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March 26, 1999

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Thixomolding design standards

TABLE I. THIXOMOLDING TECHNICAL DESIGN SPECIFICATIONS


1. LINEAR TOLERANCES


Dimension, mm

<25

25-50

50-100

100-150

200-300

Linear tolerance, mm

±.03
.06

±.100
.150

±.150
.250

±.250
.350

±.350
.600


2. CALLOUTS


 CALLOUT

 REFERENCE SURFACE

TOLERANCE mm/mm

Flatness

X

.002

Parallelism

X+Y

.003

Perpendicularity

Z+Y

.002

Concentricity

Z+Y

.003

Roundness

Z

.003


3. FILLETS AND EDGES


Sharp corners lead to stress concentrations

Radius in the range of .4 to .8 mm

Sharp edges not recommended

Radius in the range of .2 to .4mm


4. DRAFT ANGLE


<25mm

.25°

25 to 50 mm

.50°

50 to 80 mm

.75°

80 to 120 mm


5. WALL THICKNESS


Minimum

.4 mm

Maximum

20 mm

Elsewhere in this issue is a report on a new internationaljoint venture scheduled to start production next year of net-shapedmagnesium (Mg) parts using the relatively new Thixomolding process.Thixomolding offers tremendous business potential to molders,moldmakers, and end users serving a number of markets. This isbecause it is a means of manufacturing reliable, high-performanceproducts in high volumes and yields, and at a low cost (the materialcosts about 10 cents/cu inch).

Design standards for Thixomolding have begun to emerge. D. DunstanH. Peiris, director of technology, and his company, Advanced MaterialsTechnologies (AMT, Singapore), have contributed to the developmentof such standards to help familiarize parties more familiar withconventional processes like plastics injection molding or metaldiecasting with the Thixomolding materials and process. (AMT isan equity partner in the new international joint venture, calledSSIM Technologies, along with Amptech Corp. of Calgary, Alberta.)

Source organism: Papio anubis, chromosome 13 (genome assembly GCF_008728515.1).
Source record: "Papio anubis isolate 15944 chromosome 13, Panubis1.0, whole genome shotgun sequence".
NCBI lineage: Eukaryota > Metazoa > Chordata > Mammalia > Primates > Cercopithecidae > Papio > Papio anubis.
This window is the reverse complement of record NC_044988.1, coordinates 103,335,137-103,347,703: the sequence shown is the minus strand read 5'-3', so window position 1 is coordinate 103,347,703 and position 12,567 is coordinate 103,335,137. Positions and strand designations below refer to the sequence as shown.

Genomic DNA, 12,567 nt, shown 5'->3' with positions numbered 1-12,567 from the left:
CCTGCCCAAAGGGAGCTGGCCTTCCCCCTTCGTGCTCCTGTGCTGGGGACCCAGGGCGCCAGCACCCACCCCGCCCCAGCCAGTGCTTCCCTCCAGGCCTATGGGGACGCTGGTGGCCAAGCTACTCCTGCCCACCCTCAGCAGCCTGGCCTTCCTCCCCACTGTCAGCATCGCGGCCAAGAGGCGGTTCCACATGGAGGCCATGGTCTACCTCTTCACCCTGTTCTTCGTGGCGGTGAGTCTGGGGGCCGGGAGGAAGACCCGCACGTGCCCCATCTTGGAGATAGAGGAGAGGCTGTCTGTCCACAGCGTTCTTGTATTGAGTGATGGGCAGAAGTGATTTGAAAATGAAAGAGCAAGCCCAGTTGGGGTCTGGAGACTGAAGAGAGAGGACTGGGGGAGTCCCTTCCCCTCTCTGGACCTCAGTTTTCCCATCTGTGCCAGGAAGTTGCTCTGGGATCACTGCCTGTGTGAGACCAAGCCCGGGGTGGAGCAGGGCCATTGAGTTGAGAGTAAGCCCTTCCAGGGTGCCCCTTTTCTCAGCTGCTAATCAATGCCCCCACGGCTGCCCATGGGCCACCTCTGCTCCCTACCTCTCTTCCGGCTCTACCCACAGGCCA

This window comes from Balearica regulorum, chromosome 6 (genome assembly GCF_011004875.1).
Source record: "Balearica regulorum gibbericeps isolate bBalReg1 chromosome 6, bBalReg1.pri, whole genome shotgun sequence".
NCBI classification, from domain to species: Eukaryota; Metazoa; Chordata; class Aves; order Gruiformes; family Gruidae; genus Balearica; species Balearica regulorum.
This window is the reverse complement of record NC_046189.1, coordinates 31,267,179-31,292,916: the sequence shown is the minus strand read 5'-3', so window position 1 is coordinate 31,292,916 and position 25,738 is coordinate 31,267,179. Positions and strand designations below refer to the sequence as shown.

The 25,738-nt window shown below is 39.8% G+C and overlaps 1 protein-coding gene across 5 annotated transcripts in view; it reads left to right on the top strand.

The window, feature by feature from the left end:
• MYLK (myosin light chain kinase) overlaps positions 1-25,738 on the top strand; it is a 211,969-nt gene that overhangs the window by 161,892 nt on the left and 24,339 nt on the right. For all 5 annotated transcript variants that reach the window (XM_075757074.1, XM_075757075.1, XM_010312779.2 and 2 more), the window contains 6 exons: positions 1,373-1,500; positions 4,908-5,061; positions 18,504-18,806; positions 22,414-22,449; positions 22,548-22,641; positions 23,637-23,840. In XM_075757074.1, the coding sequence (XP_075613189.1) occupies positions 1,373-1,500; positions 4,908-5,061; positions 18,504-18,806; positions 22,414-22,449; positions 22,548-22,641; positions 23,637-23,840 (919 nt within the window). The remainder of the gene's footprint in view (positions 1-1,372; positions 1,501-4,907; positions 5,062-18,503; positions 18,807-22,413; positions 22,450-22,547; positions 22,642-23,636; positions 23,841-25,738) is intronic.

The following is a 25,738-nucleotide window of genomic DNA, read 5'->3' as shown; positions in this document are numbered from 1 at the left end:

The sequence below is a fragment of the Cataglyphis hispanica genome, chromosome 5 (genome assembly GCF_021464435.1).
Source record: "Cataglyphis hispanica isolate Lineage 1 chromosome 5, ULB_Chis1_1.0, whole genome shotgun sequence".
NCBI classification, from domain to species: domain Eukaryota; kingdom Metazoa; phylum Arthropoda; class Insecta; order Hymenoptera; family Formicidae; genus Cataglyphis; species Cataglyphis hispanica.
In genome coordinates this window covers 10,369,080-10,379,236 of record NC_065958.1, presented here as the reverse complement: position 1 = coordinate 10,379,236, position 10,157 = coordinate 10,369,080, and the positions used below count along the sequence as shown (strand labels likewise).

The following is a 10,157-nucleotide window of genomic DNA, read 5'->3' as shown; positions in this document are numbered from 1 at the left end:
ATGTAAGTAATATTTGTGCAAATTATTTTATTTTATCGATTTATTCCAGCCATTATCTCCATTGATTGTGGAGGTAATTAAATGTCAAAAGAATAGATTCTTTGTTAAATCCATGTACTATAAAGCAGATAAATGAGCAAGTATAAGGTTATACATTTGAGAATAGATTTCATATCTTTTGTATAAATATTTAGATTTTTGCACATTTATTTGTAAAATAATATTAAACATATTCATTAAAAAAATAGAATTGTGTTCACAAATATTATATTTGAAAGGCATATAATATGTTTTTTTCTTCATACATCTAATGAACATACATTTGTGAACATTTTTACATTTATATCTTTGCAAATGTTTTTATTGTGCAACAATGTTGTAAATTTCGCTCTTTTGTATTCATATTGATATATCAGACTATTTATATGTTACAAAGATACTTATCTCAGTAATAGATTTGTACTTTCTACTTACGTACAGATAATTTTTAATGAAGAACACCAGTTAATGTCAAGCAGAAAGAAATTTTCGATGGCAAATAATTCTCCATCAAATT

TABLE II. POSITION OF THIXOMOLDING MATERIALS


 Material

Process

Density,
g/cu cm

Ultimate
tensile strength,
MPa

Yield
Strength,
MPa

Elongation,
%

Thermal
conductivity,
W/mK

AZ91D

Thixomolded

1.80

259

157

6

72

AM60

Thixomolded

1.80

282 

159

5

72

AZ91D

Diecast

1.80

220

130

8

62

Al 380

Diecast

2.70

250

.50

3

100

Steel

Cast

7.86

517

400

22

42

ABS

Injection molded

1.21

38

30

18

.2

Acetal, 25% PTFE

Injection molded

1.51

46

40

8

.26

98% Alumina ceramic

Pressed and sintered

3.81

284*

.35*

?

25

 

 

 

 (*Flexural strength)

(*Modulus of elasticity )

 

 


In addition to the table of specifications and the tablepositioning Thixomolding materials performance in relation tocompetitive materials in competitive processes, Peiris offersthe following 10 basic design guidelines.

  • Allow space for optimum gate location. Avoid gating at cosmetic surfaces.

  • Concentrate on uniform wall thickness and both progressive and free-flowing cavity filling. Choose the shortest metal travel path possible.

  • Reduce material by designing in cores and holes.

  • Design for functional surfaces rather than parting lines or trim surfaces.

  • Include reasonable draft or taper. Make use of the low draft capability of the process; even zero draft has been used.

  • Design a comfortable location for ejector pins.

  • Match bosses and studs to wall thickness.

  • Make reasonable use of the thin-wall capabilities of the process. Designing extremely thin walls results in increased costs. Design lettering to protrude. Place external undercuts on the parting line.

  • Think of rigidity and strength in lighter, thinner, shorter, and smaller product designs.

  • Design parts to minimize any secondary operations. For example, external threads can be molded in. Zero-degree draft eliminates boring holes. Most parts are produced net shape where no machining is required. Holes as small as 1 mm diameter and 1 inch deep can be molded.

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